Thursday, January 17, 2019

A Young Archibald MacLeish's Essay on John Milton

In Archibald MacLeish: An American Life, Scott Donaldson (2016) informs us of an essay on John Milton by a 17-year-old MacLeish, an essay on Milton's dilemma, which was also MacLeish's dilemma, a:
dilemma that was to confront him time and again in his career: how to reconcile the demands of private poetry with those of public service. Using the kind of concrete detail notably missing from his Lincoln essay and from the fable of the westerner, MacLeish focuses on the choice the great English poet had to make between his art and his country, "between the dream which had become himself, and the duty which was calling him from off the road." Milton chose to do his duty, to give up the artistic career that had already produced such brilliant work as "Il Penseroso," in order to become a pamphleteer and treatise writer for the Puritan cause and Oliver Cromwell's government. "His pen, which once had traced the sweetest poetry, was turned to work that any scribbler could have done." In the process "his sight was taken - his sword was fallen from his hand." When the Stuart kings returned to the throne, Milton was left “sightless, friendless, and alone.” Yet Milton made the right choice, the essay maintains, for not only did he serve when needed, but Paradise Lost lay ahead. As Archie expressed it in a flight of rhetoric, "Now there gathered in his brain the threads of the great realities of life and death, and exalted by the scenes of noble beauty in his sightless eyes, he wrote his epic through the hand of one who did not know the greatness of the thing he wrote." At the annual literary contest between the Forum and its rival society the Agora, in December 1909, Archie read his "John Milton," which won the bestessay award and contributed to the Forum's victory. [40 . . . "John Milton," Hotchkiss Record Literary Supplement, (January 1910), 20-23]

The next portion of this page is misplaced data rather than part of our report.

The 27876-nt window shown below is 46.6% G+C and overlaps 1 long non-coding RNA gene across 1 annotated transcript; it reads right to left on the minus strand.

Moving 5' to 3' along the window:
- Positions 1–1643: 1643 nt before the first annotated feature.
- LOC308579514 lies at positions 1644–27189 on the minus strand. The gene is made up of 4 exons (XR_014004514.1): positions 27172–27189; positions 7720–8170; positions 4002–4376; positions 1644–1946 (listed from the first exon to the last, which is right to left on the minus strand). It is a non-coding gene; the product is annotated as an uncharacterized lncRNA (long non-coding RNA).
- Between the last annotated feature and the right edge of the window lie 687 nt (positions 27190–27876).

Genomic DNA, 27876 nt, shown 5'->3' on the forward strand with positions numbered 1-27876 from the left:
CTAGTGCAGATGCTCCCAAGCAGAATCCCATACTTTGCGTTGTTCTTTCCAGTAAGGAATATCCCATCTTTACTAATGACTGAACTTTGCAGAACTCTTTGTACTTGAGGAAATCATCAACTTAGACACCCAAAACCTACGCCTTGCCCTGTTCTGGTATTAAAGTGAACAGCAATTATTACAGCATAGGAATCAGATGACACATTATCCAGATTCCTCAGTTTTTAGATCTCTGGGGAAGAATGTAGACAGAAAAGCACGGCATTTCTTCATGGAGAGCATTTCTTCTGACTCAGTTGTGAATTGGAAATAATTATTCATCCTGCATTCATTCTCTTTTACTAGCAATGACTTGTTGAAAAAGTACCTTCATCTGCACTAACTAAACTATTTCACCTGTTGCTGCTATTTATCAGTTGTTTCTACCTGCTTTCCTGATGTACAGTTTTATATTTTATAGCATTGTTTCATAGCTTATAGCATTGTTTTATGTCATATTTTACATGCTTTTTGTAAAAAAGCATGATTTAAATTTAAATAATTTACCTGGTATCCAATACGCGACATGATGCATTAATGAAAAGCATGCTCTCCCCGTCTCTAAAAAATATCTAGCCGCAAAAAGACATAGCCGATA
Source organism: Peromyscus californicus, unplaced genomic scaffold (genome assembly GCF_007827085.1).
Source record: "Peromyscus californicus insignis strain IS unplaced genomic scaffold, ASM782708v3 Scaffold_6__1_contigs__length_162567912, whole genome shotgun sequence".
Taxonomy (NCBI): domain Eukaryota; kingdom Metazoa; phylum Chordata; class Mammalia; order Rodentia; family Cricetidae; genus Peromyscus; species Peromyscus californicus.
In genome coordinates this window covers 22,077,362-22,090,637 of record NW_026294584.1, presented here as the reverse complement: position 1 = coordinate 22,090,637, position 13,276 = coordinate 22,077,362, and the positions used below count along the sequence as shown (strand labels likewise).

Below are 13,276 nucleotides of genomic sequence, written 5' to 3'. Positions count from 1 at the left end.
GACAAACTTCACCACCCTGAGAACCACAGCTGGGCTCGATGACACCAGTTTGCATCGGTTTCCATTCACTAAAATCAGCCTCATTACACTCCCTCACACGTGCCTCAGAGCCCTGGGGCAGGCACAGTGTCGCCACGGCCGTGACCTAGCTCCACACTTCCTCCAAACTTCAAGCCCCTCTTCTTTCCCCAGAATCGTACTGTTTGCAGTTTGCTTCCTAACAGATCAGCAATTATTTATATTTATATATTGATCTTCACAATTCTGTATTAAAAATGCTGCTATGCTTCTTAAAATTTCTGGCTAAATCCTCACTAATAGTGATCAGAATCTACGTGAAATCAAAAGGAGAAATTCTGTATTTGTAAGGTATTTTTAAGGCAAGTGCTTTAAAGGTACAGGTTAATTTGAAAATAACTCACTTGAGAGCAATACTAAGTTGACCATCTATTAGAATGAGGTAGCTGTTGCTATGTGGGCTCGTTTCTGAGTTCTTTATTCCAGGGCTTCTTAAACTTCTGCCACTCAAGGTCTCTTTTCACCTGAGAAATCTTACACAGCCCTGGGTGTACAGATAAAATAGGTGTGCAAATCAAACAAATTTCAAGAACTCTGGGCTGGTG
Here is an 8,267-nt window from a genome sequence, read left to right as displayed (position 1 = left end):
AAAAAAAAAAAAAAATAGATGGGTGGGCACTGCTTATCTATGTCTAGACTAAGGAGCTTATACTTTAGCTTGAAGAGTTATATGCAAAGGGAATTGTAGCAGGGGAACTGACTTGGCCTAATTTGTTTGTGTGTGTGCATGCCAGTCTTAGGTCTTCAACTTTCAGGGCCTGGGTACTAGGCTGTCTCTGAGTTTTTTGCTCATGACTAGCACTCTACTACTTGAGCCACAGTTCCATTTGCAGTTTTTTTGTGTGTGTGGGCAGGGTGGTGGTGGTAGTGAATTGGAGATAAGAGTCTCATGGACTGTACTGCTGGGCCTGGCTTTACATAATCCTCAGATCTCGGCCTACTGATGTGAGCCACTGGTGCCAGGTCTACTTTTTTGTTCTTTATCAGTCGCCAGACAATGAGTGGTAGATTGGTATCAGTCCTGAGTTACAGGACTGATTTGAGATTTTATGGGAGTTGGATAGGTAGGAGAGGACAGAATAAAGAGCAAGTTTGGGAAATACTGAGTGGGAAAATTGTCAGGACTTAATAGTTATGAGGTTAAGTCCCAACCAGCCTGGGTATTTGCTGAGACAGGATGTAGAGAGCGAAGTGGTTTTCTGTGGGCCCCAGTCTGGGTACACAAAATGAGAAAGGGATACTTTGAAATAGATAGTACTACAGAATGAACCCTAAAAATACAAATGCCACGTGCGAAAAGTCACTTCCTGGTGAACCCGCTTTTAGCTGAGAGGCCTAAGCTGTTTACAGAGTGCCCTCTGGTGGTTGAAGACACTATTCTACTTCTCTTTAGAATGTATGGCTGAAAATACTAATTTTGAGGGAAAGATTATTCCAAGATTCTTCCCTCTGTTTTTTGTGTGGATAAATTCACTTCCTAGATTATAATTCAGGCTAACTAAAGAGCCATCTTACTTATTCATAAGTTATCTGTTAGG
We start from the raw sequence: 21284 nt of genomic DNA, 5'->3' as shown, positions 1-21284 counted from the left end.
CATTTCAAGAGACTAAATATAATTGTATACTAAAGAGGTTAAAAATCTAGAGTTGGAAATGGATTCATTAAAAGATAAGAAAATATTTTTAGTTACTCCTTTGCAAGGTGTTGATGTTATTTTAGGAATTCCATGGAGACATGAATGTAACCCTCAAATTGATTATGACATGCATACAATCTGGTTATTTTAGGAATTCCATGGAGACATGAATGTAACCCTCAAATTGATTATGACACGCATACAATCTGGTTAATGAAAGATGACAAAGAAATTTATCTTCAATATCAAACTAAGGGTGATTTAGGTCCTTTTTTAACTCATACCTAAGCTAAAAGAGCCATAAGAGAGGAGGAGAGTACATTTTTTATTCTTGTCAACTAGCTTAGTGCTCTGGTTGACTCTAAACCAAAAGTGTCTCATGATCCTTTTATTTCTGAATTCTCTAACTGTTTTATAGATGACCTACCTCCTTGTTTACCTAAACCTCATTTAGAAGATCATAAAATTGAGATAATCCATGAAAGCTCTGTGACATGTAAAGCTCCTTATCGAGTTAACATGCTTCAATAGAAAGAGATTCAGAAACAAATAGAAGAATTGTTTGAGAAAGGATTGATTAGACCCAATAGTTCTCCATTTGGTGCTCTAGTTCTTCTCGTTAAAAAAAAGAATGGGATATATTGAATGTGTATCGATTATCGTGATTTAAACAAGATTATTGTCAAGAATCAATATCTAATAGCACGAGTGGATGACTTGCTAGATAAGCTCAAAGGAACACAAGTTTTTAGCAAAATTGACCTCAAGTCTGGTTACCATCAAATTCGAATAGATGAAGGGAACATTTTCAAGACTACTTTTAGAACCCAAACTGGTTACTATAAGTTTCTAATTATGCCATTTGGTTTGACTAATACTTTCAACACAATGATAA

This passage includes some of MacLeish's essay on Milton. From such an essay by one so young, we can infer that MacLeish entertained a desire to be like Milton, if duty should call him to do so. I will refer to this passage again in another blog entry when I have more on MacLeish's familiarity with Milton.

Meanwhile, does anyone have access to MacLeish's entire essay?

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